4. What is your most significant achievement? What are you proud of?
My family. I have an enriching professional life and it is made all the better because I am a partner to my supportive husband (20 years this month!), a mother to three beautiful children, and a daughter to my loving parents. I didn’t let fear of not being able to “do it all” drive trade-offs on the ‘what’ [but believe me, there are trade-offs on the ‘how’!] and I am proud that I am an example to other women, bumps, bruises and all.
5. What are some key challenges, and more importantly, opportunities for women in law?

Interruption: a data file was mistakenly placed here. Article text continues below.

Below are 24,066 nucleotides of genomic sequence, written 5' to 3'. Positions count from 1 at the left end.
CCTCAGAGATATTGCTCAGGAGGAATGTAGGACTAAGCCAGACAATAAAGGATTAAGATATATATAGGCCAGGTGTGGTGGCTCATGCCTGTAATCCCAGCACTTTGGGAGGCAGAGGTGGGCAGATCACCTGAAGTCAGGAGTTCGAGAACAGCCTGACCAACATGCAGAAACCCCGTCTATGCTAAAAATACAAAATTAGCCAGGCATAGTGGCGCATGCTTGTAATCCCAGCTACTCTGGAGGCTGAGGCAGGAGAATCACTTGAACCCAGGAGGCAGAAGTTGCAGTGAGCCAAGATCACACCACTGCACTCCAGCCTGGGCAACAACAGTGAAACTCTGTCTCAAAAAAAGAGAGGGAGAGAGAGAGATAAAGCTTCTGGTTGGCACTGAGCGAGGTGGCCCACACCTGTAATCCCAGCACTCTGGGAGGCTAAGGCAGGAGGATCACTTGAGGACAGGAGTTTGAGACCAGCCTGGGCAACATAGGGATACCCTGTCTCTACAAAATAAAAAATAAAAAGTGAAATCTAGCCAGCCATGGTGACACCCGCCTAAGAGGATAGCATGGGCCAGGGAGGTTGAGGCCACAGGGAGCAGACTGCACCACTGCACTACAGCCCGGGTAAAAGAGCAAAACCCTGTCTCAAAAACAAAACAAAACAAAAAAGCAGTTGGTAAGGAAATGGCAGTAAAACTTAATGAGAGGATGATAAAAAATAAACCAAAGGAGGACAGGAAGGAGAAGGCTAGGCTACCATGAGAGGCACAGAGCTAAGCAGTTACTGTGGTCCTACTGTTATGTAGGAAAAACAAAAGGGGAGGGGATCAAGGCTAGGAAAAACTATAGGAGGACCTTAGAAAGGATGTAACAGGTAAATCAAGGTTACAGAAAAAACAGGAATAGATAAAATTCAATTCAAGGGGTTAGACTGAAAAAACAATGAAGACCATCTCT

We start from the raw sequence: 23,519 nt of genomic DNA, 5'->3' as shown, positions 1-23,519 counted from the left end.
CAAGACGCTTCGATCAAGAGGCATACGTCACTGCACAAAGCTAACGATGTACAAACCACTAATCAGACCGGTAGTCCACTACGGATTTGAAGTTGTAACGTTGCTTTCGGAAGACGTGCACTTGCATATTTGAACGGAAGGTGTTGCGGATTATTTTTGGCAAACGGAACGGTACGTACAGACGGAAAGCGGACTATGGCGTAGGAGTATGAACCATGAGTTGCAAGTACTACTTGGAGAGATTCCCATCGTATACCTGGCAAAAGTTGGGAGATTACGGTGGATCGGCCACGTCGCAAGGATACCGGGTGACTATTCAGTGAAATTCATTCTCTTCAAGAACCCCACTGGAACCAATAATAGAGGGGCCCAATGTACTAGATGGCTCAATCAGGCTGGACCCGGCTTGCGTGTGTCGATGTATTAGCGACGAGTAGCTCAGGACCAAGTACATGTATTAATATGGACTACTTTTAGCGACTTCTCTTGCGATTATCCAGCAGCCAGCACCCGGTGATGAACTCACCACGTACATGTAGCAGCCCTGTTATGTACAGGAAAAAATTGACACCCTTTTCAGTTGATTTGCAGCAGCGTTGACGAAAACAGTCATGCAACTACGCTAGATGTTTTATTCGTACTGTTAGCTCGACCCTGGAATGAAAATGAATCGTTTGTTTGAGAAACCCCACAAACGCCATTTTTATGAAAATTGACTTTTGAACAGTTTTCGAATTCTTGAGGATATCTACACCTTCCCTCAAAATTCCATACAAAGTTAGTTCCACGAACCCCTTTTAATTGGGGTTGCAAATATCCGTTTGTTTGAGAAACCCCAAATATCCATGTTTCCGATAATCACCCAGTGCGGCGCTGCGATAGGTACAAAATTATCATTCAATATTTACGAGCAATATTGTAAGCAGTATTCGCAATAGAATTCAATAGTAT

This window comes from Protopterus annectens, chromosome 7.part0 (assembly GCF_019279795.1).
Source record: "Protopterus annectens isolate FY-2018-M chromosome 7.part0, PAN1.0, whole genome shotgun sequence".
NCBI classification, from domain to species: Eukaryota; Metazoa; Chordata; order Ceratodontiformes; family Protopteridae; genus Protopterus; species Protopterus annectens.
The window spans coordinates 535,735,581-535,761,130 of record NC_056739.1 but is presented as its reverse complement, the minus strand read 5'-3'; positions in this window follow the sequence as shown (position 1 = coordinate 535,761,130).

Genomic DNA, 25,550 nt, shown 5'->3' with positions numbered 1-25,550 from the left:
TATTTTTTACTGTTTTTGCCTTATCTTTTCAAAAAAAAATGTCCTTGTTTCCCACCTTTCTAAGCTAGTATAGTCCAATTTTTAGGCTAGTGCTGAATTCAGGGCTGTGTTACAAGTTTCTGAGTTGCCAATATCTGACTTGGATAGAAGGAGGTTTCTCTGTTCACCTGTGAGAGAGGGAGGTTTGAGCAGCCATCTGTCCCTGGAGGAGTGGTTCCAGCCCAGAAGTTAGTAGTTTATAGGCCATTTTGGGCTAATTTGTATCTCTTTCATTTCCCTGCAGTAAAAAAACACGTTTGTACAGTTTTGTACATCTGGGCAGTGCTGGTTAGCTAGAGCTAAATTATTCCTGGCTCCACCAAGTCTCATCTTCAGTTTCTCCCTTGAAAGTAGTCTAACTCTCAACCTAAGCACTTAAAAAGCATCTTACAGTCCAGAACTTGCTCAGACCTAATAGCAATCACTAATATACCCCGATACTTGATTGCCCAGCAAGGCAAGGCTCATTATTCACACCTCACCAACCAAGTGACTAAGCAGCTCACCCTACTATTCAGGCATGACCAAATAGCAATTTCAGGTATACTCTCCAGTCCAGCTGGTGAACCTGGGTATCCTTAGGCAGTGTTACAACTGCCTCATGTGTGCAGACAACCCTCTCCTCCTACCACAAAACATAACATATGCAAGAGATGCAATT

Setting unrealistic expectations for ourselves and then not allowing anyone to help us. Goals are not expectations. No one is perfect. No one can do it all on their own. We need support, encouragement and community. We need to learn how to face and overcome challenges (big and little), and thrive. And that takes practice.
Developing resilience is our greatest opportunity – it is what keeps us trying even when the systemic barriers remain, when we stumble over difficult clients, when we struggle to juggle all of the responsibilities we have at work and home. The drive to keep trying is powerful, and it means that one day we will see meaningful inclusion throughout society so we can reap the benefits of diverse perspectives and experiences.
6. What advice would you give a woman starting her legal career?